2. It would be devastating - we have no tested mitigation or recovery plans
  3. It would be difficult but think we’d manage by reverting to paper records and/or recovering from backups
  4. We have incident response plans but they haven’t been tested

Requirement: Incident Response, Disaster Recovery and Ransomware Mitigation

Ransomware attacks are common across many industries today, but the recent past has shown us that hospitals and other healthcare organizations are especially vulnerable both because of the amount of sensitive data they store as well as the potential impact to patient care from system outages. Therefore, if you don’t have proper backups and a tested incident response plan in place, there may not be many options available other than considering ransom payment. And, in many regions, ransom payments may become prohibited by law. This makes solutions for ransomware avoidance, response and mitigation one of the most crucial areas for healthcare security teams to devote resources in order to protect itself against digital attacks.

2. Is our security team resourced to mount an expedient response to a cyber attack?

  1. We have team members with relatively light workloads that can be available for response at a moment’s notice
  2. Our team is busy but trains regularly and has demonstrated they can respond effectively without burnout
  3. We don’t have a security team and our IT team can barely keep up with their issue tracker workload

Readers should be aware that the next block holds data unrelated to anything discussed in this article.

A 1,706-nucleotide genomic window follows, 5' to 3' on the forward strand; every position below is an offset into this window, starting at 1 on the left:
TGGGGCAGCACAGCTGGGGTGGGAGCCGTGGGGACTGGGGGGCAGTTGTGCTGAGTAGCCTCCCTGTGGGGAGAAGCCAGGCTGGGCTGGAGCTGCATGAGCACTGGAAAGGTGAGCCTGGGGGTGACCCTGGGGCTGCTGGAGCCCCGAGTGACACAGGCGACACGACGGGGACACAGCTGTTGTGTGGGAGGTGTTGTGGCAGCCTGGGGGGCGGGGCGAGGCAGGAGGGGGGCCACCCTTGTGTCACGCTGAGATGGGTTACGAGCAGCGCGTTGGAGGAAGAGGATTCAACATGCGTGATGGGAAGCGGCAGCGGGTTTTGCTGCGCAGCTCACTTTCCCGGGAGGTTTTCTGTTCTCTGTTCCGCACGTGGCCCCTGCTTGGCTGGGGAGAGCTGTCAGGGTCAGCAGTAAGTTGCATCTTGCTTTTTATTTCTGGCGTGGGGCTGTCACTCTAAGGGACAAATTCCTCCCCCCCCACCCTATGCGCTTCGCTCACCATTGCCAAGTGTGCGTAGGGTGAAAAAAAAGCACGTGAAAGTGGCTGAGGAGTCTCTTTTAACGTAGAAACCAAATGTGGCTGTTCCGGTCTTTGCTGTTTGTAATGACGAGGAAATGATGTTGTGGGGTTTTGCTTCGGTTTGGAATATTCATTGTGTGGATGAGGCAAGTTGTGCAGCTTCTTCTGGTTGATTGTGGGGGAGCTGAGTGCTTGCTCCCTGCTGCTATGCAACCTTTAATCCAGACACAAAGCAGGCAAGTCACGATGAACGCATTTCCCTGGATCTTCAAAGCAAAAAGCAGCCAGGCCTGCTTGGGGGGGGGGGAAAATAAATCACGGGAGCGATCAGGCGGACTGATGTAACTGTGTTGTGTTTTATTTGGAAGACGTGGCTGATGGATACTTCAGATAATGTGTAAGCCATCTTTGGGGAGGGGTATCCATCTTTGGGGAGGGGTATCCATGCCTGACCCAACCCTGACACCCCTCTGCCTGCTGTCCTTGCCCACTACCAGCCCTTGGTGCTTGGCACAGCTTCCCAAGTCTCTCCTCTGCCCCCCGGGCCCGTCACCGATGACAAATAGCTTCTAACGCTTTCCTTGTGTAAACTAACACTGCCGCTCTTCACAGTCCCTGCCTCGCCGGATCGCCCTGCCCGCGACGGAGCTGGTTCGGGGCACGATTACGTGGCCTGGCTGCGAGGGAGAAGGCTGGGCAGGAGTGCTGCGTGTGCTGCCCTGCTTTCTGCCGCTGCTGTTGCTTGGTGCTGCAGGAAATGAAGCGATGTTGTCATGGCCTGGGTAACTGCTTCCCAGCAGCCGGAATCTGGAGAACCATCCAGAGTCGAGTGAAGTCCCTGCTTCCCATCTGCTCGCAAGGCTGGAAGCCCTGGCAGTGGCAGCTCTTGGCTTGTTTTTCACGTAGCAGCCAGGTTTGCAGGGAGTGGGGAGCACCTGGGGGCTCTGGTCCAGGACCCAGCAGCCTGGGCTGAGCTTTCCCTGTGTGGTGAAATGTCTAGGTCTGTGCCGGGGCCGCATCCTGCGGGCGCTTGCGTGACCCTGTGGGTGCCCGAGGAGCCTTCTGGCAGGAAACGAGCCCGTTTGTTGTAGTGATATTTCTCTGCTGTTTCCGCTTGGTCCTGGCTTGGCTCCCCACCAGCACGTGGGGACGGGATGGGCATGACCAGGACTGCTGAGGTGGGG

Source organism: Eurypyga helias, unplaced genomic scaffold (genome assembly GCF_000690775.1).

4. We don’t have a security team, and our IT team is outsourced

Requirement: MDR

Healthcare organizations have a increased risk associated with digital attacks in that they are mandated to maintain vast amounts of sensitive data and also have relatively large attack surfaces. For these reasons, 24x7 monitoring operations with visibility into the flow of data and access to data that can ensure all actors are working within the confines of their role is critical to maintaining operations in healthcare environments. MDR solutions leverage expert teams that are tasked with the real-time identification and response to attacks and behavior of bad actors, allowing the organization to focus on providing quality healthcare while keeping data and networks safe by responding to attacks immediately.

3. Are our devices inventoried and managed within the same platform and under uniform security policies?

  1. We can manage employee endpoints in a single solution, but that solution doesn’t support our medical devices and other specialized IoT devices